Probably England's oldest continuously operating narrow-gauge railway. Built in 1919 from Great War surplus materials to serve the local sand quarrying industry. It is now a fascinating working museum, offering a slow relaxing return journey of 70 minutes, out into the rolling Bedfordshire countryside. Engine shed tours on Sundays.
- Souvenir Shop
- Part disabled access
Leighton Buzzard Narrow Gauge Railway Society
Page's Park Station Billington Road Leighton Buzzard Bedfordshire LU7 4TG
Sun & BHol 24 Mar-17 Nov. Also Tue-Thu in school hols; some Wed & Sat. See website for more.
By Bus: D1
By Rail: Leighton Buzzard / 2 miles
Not just a slow, relaxing train ride, but a piece of living history, and a nationally accredited museum.
The Leighton Buzzard Light Railway (to give its original name) dates from 1919, one of several 2ft gauge railways built from materials and equipment surplus from the battlefield supply lines of the Great War just ended. It is also the only survivor of these lines, and is believed to be the oldest narrow gauge railway in England to have operated without a break for almost a century.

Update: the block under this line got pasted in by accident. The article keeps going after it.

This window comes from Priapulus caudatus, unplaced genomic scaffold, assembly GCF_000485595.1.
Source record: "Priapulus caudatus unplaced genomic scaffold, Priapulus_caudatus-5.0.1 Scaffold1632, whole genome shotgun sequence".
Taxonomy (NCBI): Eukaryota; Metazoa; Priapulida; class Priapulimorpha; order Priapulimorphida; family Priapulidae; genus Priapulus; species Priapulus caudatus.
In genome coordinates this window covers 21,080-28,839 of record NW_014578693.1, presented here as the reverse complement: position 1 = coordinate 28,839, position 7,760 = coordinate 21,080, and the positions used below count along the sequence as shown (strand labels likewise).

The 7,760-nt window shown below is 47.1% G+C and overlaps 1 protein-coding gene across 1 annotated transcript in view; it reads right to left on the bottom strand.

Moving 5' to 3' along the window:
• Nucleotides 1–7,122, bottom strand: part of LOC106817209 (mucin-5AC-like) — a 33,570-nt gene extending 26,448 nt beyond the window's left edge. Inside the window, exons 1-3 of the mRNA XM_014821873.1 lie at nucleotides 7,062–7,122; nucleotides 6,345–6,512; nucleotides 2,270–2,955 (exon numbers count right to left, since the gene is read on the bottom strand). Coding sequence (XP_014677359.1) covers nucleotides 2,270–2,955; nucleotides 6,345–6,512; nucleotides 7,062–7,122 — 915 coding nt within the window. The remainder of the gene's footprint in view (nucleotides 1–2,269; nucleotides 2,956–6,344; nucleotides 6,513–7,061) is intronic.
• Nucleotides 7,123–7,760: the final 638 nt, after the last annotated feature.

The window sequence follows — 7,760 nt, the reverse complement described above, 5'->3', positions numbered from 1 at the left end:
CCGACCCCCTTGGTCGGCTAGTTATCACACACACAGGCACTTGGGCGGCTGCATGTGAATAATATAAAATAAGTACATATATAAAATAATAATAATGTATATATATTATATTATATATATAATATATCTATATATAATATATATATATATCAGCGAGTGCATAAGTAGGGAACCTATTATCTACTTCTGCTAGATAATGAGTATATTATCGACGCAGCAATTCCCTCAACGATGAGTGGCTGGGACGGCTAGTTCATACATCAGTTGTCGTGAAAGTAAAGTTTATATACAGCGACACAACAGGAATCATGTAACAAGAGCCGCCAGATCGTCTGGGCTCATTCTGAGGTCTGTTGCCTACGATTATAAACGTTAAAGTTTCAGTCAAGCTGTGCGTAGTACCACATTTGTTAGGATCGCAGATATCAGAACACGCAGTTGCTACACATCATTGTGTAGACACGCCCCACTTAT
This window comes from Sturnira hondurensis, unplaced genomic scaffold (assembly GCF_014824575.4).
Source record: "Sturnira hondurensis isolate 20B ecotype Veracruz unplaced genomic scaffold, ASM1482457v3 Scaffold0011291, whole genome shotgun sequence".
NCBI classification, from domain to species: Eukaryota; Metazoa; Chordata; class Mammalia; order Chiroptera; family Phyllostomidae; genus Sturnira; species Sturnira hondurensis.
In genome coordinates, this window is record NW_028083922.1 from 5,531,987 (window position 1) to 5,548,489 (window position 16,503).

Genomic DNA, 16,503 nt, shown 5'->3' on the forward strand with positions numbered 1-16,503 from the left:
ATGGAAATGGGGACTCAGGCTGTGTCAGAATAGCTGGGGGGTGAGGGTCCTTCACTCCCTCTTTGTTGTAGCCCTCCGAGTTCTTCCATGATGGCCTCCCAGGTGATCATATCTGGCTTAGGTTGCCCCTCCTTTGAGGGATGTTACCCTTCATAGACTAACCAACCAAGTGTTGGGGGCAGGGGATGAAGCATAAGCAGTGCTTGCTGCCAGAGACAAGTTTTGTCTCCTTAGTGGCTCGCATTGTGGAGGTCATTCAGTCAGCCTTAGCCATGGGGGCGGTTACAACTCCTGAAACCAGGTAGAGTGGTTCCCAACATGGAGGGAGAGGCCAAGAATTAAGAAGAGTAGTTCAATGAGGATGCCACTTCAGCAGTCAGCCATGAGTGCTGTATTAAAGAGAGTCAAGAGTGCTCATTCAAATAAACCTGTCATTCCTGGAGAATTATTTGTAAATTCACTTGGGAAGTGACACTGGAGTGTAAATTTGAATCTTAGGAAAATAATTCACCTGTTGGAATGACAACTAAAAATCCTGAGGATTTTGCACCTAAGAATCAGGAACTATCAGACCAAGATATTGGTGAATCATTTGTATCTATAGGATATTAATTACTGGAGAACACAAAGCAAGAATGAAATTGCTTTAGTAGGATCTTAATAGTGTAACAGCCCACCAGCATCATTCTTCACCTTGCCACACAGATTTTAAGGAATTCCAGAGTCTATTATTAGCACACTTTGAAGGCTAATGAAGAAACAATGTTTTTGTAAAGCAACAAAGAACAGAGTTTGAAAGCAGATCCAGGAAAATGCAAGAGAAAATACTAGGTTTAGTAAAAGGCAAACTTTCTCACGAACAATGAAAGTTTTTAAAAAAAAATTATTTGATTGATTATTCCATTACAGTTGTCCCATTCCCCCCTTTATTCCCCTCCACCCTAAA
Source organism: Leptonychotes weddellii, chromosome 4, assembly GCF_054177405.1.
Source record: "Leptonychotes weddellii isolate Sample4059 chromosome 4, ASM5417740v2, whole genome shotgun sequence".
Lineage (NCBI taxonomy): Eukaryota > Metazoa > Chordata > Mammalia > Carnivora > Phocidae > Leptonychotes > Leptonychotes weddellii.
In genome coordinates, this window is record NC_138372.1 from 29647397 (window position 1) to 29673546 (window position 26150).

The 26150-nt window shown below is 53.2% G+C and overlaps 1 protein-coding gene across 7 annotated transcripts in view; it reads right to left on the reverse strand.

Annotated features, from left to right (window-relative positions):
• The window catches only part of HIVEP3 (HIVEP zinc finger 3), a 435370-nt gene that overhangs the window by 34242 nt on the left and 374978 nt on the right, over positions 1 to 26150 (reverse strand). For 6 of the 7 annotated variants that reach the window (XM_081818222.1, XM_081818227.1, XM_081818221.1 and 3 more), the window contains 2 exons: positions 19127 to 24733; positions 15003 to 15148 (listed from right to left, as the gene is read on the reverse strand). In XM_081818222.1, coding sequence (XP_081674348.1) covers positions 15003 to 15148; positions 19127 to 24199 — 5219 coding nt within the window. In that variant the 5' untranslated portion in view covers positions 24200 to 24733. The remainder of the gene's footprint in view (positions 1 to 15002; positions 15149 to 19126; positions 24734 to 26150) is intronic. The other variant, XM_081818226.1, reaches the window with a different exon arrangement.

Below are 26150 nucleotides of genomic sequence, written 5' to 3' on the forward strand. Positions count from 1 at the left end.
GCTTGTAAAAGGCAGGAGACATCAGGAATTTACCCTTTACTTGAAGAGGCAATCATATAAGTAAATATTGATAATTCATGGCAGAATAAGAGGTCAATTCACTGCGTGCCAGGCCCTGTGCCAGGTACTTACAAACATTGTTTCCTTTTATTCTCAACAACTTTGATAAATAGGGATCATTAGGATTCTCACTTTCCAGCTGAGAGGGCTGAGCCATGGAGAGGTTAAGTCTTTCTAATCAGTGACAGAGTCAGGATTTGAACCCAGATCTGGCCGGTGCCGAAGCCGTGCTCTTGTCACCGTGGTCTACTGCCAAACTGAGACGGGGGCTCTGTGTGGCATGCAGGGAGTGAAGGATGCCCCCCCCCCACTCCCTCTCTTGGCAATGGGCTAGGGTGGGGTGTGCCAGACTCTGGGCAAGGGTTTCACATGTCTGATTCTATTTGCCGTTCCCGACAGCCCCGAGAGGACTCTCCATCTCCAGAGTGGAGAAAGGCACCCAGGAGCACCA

The volunteer-run society which now operates the railway started operating steam-hauled passenger services in 1968, although the last sand quarry branch did not close until as late as 1981.
In 2017 it celebrated its 50th anniversary of the foundation of the Society which made all this possible. Also the centenary of two of our locomotives which saw front-line duty serving the Great War trenches.
Over the years, the society has built up one of England's finest collections of narrow gauge locomotives and rolling stock, which operates over a line that is just short of three miles long. Sharp bends, steep gradients, level crossings and roadside running make today's Leighton Buzzard Railway a living reminder of transport in a bygone age.
The smart new terminal station at Page's Park is on the southern side of Leighton Buzzard, close to the A505 southern bypass, from which it is signposted.